Standard service rate up by 50% but savings available with other suppliers
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Dear friend,

Eversource and UI recently announced that standard service electric rates would be up nearly 50% for the first six months of 2023. However, electricity is a deregulated market, and there are several other suppliers. If you have never shopped for electricity, this might be the year you should look into it by visiting Below is how the electricity market works:

Delivery is regulated, and Electric supply is an unregulated market: Your electric service and your electric bill are composed of two parts - delivery and supply. Eversource and UI are the monopoly in their service area for delivery, and the delivery cost is regulated and approved by PURA - a state agency. However, the electric supply is unregulated, and various companies compete to supply you. Eversource and UI are prohibited from competing in the supply business. For 2022, the delivery cost for Eversource was around 12.3c / kWh, while the supply cost was around 12c /kWh.

Eversource and UI are required to provide default service on a pass-through basis: However, if customers do not choose any supplier, the statute requires that Eversource and UI procure electricity for those customers. The statute prescribes supervised auctions for six months to provide that default "Standard service". The standard service for the first half of 2023 was procured via auctions over the last 18 months at high prices. However, customers do NOT have to take the standard service.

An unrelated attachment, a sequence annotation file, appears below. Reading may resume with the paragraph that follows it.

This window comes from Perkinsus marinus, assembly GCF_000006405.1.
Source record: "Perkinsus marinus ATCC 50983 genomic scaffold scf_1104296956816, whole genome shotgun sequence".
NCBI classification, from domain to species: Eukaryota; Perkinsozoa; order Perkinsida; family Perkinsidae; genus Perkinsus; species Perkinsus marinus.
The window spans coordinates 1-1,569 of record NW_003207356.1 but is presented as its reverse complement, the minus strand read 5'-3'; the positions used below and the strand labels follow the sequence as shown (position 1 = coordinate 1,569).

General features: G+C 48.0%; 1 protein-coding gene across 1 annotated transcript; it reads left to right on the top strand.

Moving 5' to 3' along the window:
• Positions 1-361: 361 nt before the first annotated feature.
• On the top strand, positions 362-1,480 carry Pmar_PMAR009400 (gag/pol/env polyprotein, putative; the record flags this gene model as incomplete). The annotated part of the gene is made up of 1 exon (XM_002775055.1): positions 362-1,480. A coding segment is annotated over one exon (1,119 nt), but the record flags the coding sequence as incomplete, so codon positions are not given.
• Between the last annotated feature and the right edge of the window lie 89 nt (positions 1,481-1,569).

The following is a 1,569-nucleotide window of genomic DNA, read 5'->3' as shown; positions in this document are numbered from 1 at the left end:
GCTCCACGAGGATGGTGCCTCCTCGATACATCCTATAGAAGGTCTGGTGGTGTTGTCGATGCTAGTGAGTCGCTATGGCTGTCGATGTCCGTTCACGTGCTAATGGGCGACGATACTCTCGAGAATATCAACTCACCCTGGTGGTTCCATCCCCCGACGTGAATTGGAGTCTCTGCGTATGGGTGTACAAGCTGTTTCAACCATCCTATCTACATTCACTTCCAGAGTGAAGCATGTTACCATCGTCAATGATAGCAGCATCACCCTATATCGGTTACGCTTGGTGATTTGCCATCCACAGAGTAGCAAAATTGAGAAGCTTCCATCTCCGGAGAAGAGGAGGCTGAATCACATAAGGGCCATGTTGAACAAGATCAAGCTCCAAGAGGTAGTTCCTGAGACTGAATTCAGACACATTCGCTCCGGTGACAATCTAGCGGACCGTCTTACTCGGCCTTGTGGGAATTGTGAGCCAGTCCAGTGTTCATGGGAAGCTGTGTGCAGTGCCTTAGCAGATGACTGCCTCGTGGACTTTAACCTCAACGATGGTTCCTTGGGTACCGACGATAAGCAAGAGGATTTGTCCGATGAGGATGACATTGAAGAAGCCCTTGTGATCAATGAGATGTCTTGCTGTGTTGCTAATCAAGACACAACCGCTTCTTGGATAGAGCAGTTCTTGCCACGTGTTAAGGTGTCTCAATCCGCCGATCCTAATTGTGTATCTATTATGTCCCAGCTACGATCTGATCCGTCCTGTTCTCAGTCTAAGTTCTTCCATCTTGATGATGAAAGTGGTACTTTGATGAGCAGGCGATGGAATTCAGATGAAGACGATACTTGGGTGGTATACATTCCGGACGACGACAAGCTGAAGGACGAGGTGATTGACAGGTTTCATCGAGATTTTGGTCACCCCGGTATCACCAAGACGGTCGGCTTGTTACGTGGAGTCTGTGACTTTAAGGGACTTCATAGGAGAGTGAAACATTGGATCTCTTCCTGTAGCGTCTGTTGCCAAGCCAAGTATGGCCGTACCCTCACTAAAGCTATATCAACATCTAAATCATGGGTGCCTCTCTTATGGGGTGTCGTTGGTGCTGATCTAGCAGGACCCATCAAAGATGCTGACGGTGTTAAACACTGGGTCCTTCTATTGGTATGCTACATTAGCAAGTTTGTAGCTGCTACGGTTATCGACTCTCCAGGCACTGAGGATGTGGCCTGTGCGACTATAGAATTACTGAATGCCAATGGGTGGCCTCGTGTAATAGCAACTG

Other suppliers on may offer savings: You can check the prices from other suppliers on and find different competing offerings. While Eversource default rate is 24c for the first half of 2023, some suppliers are currently offering 16.59c for a 36-month contract. While this is a longer commitment, under statute (Public Act 21-117), customers can cancel these contracts without penalty, which makes this price comparable to the six-month default service.

Switching between suppliers takes some time: If one finds a better cost supplier and switches to that supplier, it can take one to two billing cycles for the utility to make the switch. Since the rate increases on default service will take effect from January 1, now is the time to do the comparison shopping.

Regulated utilities may have several problems, but the price of supply isn't one: One may have issues with our regulated utilities (Eversource and UI) regarding reliability and the cost of delivery, but the cost of supply is not their issue because they are prohibited by law to compete in that business. Now, as consumers, it is our job to shop for the best deal and not take the Default Standard Service. The cost of supply is up across the board but that is due to higher natural gas prices and the pipeline constraint to bring domestic natural gas into CT. Click HERE to read my last email which details that policy issue.


Harry Arora
State Representative
Member - Energy & Technology Committee

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